A garage mechanic, Harold Koehler, testified that he repaired the starter switch on the appellant's car on or about January 24, 1959, a week before the alleged rape. He described the appellant's automobile as a 1956 Chevrolet convertible. He said the car had two rear view mirrors, one on each side, and that the grill had been altered so that it had only five or six vertical bars with two Vs on them. He stated that the top of the convertible was unusual in that the rear window was enlarged so that it had the lines of a hardtop. He said that from a distance, one might not be able to distinguish this car from a hardtop. Koehler said the Vs on the grill of this car did not form a W, that they were too far apart for that.

Sharon Eddington, the complaining witness, testified that when they were stopped, she locked the doors of the car and turned on the interior light. The appellant then got out of his car and walked to the driver's side of the girls' automobile, according to this witness. Sharon said he forced his arm through the no-draft, or small vent window on her side of the car and opened the door from the inside. He then reached over and opened the door on the opposite side of the car to let in his companion. Sharon said that the defendant's face was but a few inches from hers at this time, and stated that she definitely recognized the appellant as the man who assaulted her.

Karon Martin also testified that the interior light of their car was on, and she too made a positive identification of the appellant as being the man who assaulted Sharon.

The testimony was uncontroverted that it was a cloudy, dark night and that there were no street lights in the vicinity of the place where the girls were assaulted. The girls testified, however, that the headlights of the car of their attackers were on during the assault and that this plus the interior lights of their car furnished enough illumination for them to identify the men. The evidence shows Sharon Eddington was raped. Karon Martin was assaulted, but managed to repulse her attacker.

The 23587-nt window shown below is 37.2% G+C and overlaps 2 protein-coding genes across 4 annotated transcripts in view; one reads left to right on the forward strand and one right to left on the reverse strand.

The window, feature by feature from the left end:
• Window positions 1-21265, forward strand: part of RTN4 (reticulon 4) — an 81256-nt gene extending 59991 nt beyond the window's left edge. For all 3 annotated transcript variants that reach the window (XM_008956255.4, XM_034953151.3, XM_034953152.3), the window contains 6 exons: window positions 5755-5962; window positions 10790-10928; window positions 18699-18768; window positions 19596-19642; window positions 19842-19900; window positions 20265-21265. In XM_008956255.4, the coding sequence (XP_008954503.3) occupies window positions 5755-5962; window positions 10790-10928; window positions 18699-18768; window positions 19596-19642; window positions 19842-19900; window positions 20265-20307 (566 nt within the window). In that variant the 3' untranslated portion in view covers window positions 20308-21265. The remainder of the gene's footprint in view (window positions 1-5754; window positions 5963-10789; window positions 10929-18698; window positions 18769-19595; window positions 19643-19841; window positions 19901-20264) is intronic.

After the men had gone, the girls went immediately to Sharon's house and told her father she had been raped. Sharon's brother telephoned the police and the girl was taken to the hospital for treatment. A doctor at the hospital testified that he examined Sharon on February 1, 1959, and that her face was bruised, her jaw swollen and her left eye black and blue. He testified that in his opinion the girl had been entered vaginally.

On February 3, the police told the girls they were bringing two men to the hospital for them to identify. The girls testified they went into a room where two men were standing, but could not identify them because the men were standing in front of a window and the sun was shining in the girls' eyes. The girls left the room and asked the police if the blinds could be closed, which request was granted. The girls then re-entered the room and identified the men as their assailants.

A severance was granted for the trial of the two men since the man arrested with the appellant, one Joe Louis Dumas, apparently made statements which would not be admissible against the appellant.

As his first point the appellant urges that it was error for the Court below to admit over objection the opinion of a physician that the prosecuting witness had been recently entered vaginally. There are several cases cited in support of the appellant's proposition; none of them are controlling in the case before us. In two of the cases, People v. Schultz, 260 Ill. 35, 102 N.E. 1045 (1913) and People v. Kwilosz, 368 Ill. 461, 14 N.E.2d 475 (1938), ...